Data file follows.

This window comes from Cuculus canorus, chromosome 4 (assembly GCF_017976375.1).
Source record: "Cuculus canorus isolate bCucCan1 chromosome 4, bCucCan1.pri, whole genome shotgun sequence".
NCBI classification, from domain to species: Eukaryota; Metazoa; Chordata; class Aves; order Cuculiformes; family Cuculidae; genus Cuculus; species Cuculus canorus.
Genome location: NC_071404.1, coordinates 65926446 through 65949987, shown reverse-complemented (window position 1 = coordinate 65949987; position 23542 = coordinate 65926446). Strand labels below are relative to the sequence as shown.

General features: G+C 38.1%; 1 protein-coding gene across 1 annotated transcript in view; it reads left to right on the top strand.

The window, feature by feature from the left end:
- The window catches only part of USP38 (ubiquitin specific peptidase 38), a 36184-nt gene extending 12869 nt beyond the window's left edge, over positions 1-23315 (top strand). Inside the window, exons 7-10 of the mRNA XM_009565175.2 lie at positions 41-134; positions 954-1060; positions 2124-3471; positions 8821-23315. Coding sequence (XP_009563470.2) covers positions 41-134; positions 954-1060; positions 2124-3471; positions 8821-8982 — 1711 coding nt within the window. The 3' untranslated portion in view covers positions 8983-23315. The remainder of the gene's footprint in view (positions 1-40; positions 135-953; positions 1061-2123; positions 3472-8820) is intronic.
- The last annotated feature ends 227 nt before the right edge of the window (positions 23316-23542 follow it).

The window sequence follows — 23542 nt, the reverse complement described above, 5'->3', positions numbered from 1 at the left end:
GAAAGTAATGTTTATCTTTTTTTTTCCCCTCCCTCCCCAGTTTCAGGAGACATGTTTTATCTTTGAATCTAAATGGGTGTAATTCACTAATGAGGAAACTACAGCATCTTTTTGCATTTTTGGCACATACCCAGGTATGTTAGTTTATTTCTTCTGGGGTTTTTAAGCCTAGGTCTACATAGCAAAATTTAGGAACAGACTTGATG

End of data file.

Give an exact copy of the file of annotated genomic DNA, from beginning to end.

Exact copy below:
This window comes from Cuculus canorus, chromosome 4 (assembly GCF_017976375.1).
Source record: "Cuculus canorus isolate bCucCan1 chromosome 4, bCucCan1.pri, whole genome shotgun sequence".
NCBI classification, from domain to species: Eukaryota; Metazoa; Chordata; class Aves; order Cuculiformes; family Cuculidae; genus Cuculus; species Cuculus canorus.
Genome location: NC_071404.1, coordinates 65926446 through 65949987, shown reverse-complemented (window position 1 = coordinate 65949987; position 23542 = coordinate 65926446). Strand labels below are relative to the sequence as shown.

General features: G+C 38.1%; 1 protein-coding gene across 1 annotated transcript in view; it reads left to right on the top strand.

The window, feature by feature from the left end:
- The window catches only part of USP38 (ubiquitin specific peptidase 38), a 36184-nt gene extending 12869 nt beyond the window's left edge, over positions 1-23315 (top strand). Inside the window, exons 7-10 of the mRNA XM_009565175.2 lie at positions 41-134; positions 954-1060; positions 2124-3471; positions 8821-23315. Coding sequence (XP_009563470.2) covers positions 41-134; positions 954-1060; positions 2124-3471; positions 8821-8982 — 1711 coding nt within the window. The 3' untranslated portion in view covers positions 8983-23315. The remainder of the gene's footprint in view (positions 1-40; positions 135-953; positions 1061-2123; positions 3472-8820) is intronic.
- The last annotated feature ends 227 nt before the right edge of the window (positions 23316-23542 follow it).

The window sequence follows — 23542 nt, the reverse complement described above, 5'->3', positions numbered from 1 at the left end:
GAAAGTAATGTTTATCTTTTTTTTTCCCCTCCCTCCCCAGTTTCAGGAGACATGTTTTATCTTTGAATCTAAATGGGTGTAATTCACTAATGAGGAAACTACAGCATCTTTTTGCATTTTTGGCACATACCCAGGTATGTTAGTTTATTTCTTCTGGGGTTTTTAAGCCTAGGTCTACATAGCAAAATTTAGGAACAGACTTGATG